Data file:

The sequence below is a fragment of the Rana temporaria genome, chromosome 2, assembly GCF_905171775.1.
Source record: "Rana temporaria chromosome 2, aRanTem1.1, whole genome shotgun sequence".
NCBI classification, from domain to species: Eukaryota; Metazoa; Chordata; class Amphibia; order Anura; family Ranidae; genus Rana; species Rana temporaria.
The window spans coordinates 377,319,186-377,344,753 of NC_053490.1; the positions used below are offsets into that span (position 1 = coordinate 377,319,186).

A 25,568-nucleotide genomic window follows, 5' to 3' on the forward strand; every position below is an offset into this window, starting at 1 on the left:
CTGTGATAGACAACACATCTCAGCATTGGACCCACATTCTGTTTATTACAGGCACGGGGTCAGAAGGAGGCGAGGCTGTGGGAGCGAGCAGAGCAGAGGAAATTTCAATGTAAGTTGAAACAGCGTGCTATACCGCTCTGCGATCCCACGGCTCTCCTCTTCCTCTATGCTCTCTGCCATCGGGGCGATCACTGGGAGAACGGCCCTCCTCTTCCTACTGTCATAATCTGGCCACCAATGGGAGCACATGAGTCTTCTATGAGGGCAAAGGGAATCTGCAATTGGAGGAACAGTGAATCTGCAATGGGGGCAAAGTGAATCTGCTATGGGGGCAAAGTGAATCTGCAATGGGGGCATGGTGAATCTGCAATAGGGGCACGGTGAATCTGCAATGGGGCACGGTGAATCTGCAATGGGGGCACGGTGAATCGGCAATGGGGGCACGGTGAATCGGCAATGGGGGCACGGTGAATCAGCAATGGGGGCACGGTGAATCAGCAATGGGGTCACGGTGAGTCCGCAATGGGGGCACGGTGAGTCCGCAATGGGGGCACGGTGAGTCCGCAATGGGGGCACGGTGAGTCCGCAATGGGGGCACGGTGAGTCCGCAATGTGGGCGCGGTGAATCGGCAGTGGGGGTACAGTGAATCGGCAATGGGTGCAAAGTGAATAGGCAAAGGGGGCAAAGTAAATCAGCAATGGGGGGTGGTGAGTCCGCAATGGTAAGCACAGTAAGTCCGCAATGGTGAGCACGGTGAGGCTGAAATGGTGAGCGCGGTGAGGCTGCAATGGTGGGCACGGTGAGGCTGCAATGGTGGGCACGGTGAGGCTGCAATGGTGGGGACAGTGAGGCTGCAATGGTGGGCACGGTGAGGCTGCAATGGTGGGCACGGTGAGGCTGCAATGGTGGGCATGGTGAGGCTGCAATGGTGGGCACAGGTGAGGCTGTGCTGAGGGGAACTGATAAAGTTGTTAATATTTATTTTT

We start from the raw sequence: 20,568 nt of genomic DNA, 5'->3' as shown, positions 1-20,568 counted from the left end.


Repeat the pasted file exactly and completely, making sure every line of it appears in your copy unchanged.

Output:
The sequence below is a fragment of the Rana temporaria genome, chromosome 2, assembly GCF_905171775.1.
Source record: "Rana temporaria chromosome 2, aRanTem1.1, whole genome shotgun sequence".
NCBI classification, from domain to species: Eukaryota; Metazoa; Chordata; class Amphibia; order Anura; family Ranidae; genus Rana; species Rana temporaria.
The window spans coordinates 377,319,186-377,344,753 of NC_053490.1; the positions used below are offsets into that span (position 1 = coordinate 377,319,186).

A 25,568-nucleotide genomic window follows, 5' to 3' on the forward strand; every position below is an offset into this window, starting at 1 on the left:
CTGTGATAGACAACACATCTCAGCATTGGACCCACATTCTGTTTATTACAGGCACGGGGTCAGAAGGAGGCGAGGCTGTGGGAGCGAGCAGAGCAGAGGAAATTTCAATGTAAGTTGAAACAGCGTGCTATACCGCTCTGCGATCCCACGGCTCTCCTCTTCCTCTATGCTCTCTGCCATCGGGGCGATCACTGGGAGAACGGCCCTCCTCTTCCTACTGTCATAATCTGGCCACCAATGGGAGCACATGAGTCTTCTATGAGGGCAAAGGGAATCTGCAATTGGAGGAACAGTGAATCTGCAATGGGGGCAAAGTGAATCTGCTATGGGGGCAAAGTGAATCTGCAATGGGGGCATGGTGAATCTGCAATAGGGGCACGGTGAATCTGCAATGGGGCACGGTGAATCTGCAATGGGGGCACGGTGAATCGGCAATGGGGGCACGGTGAATCGGCAATGGGGGCACGGTGAATCAGCAATGGGGGCACGGTGAATCAGCAATGGGGTCACGGTGAGTCCGCAATGGGGGCACGGTGAGTCCGCAATGGGGGCACGGTGAGTCCGCAATGGGGGCACGGTGAGTCCGCAATGGGGGCACGGTGAGTCCGCAATGTGGGCGCGGTGAATCGGCAGTGGGGGTACAGTGAATCGGCAATGGGTGCAAAGTGAATAGGCAAAGGGGGCAAAGTAAATCAGCAATGGGGGGTGGTGAGTCCGCAATGGTAAGCACAGTAAGTCCGCAATGGTGAGCACGGTGAGGCTGAAATGGTGAGCGCGGTGAGGCTGCAATGGTGGGCACGGTGAGGCTGCAATGGTGGGCACGGTGAGGCTGCAATGGTGGGGACAGTGAGGCTGCAATGGTGGGCACGGTGAGGCTGCAATGGTGGGCACGGTGAGGCTGCAATGGTGGGCATGGTGAGGCTGCAATGGTGGGCACAGGTGAGGCTGTGCTGAGGGGAACTGATAAAGTTGTTAATATTTATTTTT

We start from the raw sequence: 20,568 nt of genomic DNA, 5'->3' as shown, positions 1-20,568 counted from the left end.